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Sch Inq Nurs Pract. 1997 Spring;11(1):21-37; discussion 39-43.

Bandura's theory of self-efficacy: applications to oncology.

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  • 1Rutgers, The State University of New Jersey, College of Nursing, Newark 07102, USA.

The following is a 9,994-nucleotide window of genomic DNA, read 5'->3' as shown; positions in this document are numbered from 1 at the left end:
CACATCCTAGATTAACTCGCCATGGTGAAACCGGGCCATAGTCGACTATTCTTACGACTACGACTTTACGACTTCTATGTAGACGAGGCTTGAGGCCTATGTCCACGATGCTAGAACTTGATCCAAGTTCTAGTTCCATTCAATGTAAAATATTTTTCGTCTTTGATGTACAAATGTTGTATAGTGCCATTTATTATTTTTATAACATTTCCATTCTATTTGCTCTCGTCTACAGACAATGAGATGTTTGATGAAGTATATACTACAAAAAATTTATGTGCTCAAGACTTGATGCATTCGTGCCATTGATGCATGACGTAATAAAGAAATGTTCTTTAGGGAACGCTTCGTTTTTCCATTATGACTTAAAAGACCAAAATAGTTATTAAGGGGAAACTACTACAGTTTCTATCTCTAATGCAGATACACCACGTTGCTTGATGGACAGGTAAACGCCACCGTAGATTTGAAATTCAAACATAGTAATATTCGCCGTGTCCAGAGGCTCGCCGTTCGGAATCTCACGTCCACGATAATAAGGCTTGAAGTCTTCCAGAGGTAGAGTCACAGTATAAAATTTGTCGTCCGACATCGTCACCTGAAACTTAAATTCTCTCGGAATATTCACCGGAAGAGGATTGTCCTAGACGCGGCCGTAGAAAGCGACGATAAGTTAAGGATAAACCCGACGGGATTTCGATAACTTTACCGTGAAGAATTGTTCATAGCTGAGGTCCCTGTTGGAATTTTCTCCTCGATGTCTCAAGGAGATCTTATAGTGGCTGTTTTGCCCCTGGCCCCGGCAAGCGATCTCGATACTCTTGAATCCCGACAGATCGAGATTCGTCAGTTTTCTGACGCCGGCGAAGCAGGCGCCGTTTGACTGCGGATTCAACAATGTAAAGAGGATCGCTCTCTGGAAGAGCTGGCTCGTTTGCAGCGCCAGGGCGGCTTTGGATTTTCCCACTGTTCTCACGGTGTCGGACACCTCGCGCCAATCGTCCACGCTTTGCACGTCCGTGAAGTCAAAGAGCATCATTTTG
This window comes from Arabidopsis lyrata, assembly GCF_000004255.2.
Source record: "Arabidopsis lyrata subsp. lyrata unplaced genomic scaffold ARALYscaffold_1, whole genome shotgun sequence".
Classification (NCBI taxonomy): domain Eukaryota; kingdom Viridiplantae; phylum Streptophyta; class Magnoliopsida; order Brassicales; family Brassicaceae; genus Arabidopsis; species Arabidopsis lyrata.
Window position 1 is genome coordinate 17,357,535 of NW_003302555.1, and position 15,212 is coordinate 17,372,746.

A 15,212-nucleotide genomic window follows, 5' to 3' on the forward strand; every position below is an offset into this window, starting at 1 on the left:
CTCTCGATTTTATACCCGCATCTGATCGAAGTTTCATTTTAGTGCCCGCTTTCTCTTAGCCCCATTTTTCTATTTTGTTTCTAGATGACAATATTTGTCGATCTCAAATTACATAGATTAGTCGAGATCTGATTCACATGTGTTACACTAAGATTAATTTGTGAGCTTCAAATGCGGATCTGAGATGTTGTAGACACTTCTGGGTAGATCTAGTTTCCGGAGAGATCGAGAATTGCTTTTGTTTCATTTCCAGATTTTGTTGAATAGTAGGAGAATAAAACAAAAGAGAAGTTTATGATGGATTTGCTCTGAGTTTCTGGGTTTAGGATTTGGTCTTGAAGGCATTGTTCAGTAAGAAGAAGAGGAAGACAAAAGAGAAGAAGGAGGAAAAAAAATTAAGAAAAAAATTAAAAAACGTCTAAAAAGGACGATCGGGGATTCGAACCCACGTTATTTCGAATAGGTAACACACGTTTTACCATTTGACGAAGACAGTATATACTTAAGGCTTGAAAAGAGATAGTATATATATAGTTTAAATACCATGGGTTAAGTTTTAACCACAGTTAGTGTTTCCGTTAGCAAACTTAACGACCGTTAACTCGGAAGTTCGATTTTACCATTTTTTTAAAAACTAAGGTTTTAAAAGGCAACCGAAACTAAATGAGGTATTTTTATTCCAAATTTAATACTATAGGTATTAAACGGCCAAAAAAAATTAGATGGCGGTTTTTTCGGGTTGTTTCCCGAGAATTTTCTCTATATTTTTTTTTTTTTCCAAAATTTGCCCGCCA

Self-efficacy (Bandura, 1986) has been shown to impact on health practices as well as adaptation to illness and treatment. The purposes of this paper are to describe self-efficacy theory and review literature using self-efficacy theory to investigate prevention of cancer and adaptation to cancer. Measurement of self-efficacy is also discussed. Evidence from research examining applications of Bandura's theory of self-efficacy in oncology suggests relationships between self-efficacy and cancer prevention and self-efficacy and adaptation to cancer. Strong percepts of self-efficacy predict intention to quit smoking, increased participation in screening programs, and adjustment to cancer diagnosis. Increased self-efficacy is associated with increased adherence to treatment, increased self-care behaviors, and decreased physical and psychological symptoms. The advanced practice nurse is in an excellent position to give feedback that may help support patients' self-efficacy.

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